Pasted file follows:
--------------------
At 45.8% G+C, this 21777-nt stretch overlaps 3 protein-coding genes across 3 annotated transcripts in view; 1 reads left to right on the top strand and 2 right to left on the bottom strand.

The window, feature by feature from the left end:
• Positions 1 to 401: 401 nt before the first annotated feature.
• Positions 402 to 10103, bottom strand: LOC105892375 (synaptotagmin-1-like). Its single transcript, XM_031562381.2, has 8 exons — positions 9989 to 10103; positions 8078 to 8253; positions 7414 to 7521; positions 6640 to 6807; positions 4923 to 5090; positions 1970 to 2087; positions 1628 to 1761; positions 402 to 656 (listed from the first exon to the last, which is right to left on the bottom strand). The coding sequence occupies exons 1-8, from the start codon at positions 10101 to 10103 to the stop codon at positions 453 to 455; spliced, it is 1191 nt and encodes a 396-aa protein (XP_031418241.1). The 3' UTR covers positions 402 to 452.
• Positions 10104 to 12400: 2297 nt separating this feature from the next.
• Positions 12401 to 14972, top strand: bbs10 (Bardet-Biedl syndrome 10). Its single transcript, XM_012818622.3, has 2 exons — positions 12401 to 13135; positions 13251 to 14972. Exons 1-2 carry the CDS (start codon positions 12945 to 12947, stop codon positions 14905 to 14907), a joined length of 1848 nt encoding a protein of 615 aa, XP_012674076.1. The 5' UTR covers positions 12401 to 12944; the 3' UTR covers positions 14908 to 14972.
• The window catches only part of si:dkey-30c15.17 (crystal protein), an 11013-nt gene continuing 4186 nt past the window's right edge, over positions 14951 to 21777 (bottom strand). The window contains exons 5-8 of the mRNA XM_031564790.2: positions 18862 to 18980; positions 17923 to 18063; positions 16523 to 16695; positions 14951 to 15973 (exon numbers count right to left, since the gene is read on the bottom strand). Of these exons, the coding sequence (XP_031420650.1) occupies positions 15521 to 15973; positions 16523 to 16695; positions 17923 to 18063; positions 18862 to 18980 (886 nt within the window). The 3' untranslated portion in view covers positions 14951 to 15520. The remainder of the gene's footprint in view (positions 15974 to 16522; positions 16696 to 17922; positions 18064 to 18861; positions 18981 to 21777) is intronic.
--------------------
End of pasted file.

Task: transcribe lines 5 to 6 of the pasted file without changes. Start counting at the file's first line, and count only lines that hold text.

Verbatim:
• Positions 10104 to 12400: 2297 nt separating this feature from the next.
• Positions 12401 to 14972, top strand: bbs10 (Bardet-Biedl syndrome 10). Its single transcript, XM_012818622.3, has 2 exons — positions 12401 to 13135; positions 13251 to 14972. Exons 1-2 carry the CDS (start codon positions 12945 to 12947, stop codon positions 14905 to 14907), a joined length of 1848 nt encoding a protein of 615 aa, XP_012674076.1. The 5' UTR covers positions 12401 to 12944; the 3' UTR covers positions 14908 to 14972.